Unit testing Spring Controller with Mockito or Groovy Spock

It is hard to overemphasize the role of unit testing in continuous delivery process. Unit tests help engineers reduce the number of bugs, hours spent on debugging, and contribute to healthier, more stable software. Unit tests are usually executed on developer computer before checking in into VCS and later during commit stage on Continuous Integration server.
Almost no code runs in isolation – it usually interact with different collaborators. But for purpose of unit testing we want to execute code under test in isolation.
We will stab calls to collaborators with predefined return values and check only code under test using test doubles. Test doubles helps us with following:

  • Isolate code unter test
  • Make test execute faster
  • Make execution deterministic
  • Simulate special condition

When we say we want to “isolate the code under test” we really mean to say that we’re isolating the code we want to test from all other code. In practice, “all other code” includes code that is invoked from the code we want to test.

Spring is one of the most popular web development framework and provides excellent testing support. But sometimes I found it easy to use other tools for testing as well. In this post we will be using couple of popular mocking frameworks to help us with the task of testing Spring controller. We will be using Groovy language as testing tool and compare two approaches: one with JUnit and java using mockito mocking framework and another one using Spock framework for Groovy.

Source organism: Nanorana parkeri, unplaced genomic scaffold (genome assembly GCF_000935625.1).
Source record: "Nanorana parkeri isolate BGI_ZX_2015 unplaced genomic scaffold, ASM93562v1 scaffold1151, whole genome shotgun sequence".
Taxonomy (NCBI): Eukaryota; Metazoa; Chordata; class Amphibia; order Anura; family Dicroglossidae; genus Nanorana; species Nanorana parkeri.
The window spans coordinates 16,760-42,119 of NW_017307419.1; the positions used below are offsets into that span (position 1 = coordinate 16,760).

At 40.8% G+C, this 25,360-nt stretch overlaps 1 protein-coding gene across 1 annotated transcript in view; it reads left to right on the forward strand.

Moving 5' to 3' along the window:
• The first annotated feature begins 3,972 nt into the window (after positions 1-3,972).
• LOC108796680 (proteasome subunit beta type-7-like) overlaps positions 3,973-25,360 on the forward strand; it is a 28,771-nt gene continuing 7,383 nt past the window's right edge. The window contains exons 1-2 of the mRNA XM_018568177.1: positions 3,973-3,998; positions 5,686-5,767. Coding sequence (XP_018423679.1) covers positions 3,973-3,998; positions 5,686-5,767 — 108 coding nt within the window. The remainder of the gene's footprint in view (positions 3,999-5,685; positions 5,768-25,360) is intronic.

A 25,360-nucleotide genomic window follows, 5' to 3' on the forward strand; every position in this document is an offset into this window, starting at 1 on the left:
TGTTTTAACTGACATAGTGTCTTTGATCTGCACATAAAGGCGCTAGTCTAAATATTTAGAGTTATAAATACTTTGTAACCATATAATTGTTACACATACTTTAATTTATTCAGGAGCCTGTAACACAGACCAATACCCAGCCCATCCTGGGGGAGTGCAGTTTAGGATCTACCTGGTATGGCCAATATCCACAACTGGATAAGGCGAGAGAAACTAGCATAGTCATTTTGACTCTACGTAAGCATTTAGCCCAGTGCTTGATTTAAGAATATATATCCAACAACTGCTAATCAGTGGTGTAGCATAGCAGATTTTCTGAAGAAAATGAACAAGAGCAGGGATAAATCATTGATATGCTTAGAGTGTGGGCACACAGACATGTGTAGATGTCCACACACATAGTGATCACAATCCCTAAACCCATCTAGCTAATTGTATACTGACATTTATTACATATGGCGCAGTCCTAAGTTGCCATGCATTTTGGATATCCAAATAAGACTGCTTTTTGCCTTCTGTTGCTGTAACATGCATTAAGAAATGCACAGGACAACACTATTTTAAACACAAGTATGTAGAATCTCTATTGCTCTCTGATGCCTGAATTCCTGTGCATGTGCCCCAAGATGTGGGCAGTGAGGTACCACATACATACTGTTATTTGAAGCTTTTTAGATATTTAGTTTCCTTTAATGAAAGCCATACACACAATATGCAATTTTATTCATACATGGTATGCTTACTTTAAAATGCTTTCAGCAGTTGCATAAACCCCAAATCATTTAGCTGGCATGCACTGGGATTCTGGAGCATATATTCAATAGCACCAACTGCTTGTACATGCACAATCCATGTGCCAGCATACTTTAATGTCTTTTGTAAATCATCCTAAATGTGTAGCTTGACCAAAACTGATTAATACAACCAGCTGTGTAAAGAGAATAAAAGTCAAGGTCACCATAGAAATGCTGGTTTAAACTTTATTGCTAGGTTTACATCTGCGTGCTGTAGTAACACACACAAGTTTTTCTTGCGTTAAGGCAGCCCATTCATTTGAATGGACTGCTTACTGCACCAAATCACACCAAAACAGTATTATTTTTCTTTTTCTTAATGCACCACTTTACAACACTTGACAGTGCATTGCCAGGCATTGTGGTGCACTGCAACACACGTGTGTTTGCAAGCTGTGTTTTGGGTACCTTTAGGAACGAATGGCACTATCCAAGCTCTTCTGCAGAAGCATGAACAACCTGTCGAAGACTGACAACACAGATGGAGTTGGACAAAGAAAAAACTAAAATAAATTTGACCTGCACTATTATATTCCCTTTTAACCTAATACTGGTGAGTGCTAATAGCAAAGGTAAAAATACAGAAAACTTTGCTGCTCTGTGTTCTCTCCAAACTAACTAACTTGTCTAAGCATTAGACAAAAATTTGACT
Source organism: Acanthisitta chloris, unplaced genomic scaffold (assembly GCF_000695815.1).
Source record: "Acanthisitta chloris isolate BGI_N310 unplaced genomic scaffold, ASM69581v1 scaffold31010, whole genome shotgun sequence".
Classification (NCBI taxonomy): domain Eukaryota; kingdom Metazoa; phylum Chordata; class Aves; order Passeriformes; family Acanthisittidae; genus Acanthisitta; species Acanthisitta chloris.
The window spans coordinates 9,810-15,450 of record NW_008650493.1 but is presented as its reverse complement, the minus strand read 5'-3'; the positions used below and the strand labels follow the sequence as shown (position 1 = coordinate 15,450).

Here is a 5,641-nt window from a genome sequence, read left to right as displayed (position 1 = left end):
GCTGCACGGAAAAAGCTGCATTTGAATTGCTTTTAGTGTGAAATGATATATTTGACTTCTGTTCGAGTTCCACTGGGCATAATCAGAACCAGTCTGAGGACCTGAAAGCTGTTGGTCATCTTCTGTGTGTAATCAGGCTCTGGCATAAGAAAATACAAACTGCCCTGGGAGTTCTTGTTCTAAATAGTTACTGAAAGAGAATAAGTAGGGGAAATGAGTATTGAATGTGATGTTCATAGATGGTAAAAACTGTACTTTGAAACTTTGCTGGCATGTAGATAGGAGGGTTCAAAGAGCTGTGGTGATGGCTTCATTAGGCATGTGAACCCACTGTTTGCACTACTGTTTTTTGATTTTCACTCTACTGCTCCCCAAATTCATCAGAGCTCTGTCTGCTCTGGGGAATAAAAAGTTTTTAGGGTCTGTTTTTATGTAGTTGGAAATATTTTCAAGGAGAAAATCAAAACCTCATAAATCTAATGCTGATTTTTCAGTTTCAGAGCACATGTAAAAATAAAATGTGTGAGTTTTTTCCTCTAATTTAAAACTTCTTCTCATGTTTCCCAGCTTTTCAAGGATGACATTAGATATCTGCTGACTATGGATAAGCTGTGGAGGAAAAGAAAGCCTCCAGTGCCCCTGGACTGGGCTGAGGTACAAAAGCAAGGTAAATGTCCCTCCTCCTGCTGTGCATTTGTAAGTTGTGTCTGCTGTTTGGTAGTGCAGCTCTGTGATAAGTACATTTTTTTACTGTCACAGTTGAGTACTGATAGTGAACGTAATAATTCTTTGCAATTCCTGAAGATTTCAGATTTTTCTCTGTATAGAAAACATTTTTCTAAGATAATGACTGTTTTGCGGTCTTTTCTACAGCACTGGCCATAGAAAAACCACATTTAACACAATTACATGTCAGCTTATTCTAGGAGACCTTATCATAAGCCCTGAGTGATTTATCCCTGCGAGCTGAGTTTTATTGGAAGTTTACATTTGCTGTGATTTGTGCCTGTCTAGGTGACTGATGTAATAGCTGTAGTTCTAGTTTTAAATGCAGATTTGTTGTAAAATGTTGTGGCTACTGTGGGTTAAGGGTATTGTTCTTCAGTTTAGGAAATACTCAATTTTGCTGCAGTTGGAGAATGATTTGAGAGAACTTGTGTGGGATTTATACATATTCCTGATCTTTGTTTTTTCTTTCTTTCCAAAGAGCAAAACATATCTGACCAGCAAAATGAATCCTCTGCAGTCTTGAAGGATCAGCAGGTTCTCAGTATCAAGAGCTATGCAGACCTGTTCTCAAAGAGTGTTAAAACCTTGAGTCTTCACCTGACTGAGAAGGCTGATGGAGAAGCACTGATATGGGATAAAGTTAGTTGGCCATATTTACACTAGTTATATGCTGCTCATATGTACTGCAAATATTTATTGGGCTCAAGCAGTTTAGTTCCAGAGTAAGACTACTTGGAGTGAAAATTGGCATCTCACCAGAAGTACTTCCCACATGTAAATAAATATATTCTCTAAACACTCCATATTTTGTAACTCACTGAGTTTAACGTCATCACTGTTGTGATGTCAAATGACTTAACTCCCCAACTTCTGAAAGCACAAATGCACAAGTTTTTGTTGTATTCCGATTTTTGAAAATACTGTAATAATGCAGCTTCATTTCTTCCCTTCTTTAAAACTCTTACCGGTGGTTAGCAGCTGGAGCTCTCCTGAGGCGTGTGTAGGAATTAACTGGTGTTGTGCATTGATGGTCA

For example, I have a simple controller under the test:


public class InstitutionController {
    private InstitutionService institutionService;
    @RequestMapping(value = "/institutions",method = RequestMethod.GET,
    headers = {"Accept=text/xml, application/json"})
    public @ResponseBody
    List <Institution> getShibbolethApprovedInstitutionList() {
        return institutionService.getShibbolethApprovedInstitutions();

As you can see, our controller depends on institutionService that will be injected during Spring framework initialization via Spring dependency injection. There is not much controller code, but this is not the point. The point is to substitute call to institutionService with something that return predefined result so we can concentrate on testing only controllers code. Real institutionService method executes calls to a database, which we want to avoid during unit test. Mock object libraries such as JMock, Mockito and EasyMock are mature tools that programmer can yield a lot of power from. Each of these libraries have their own style of doing things but mostly you can do all the same stuff with any of these libraries. So let do first with Mockito:
public class InstitutionControllerTest {
	// create mock object
	InstitutionService institutionService;

	public void setUp() throws Exception {
		// very important, Mock initialization


	public void testGetShibbolethApprovedInstitutionList() {
		// create predefined return object - list of institutions
		LinkedList<Institution> mockedList = new LinkedList<Institution>();
		for (long i = 0; i < 10; i++) {
			Institution inst1 = new Institution(i);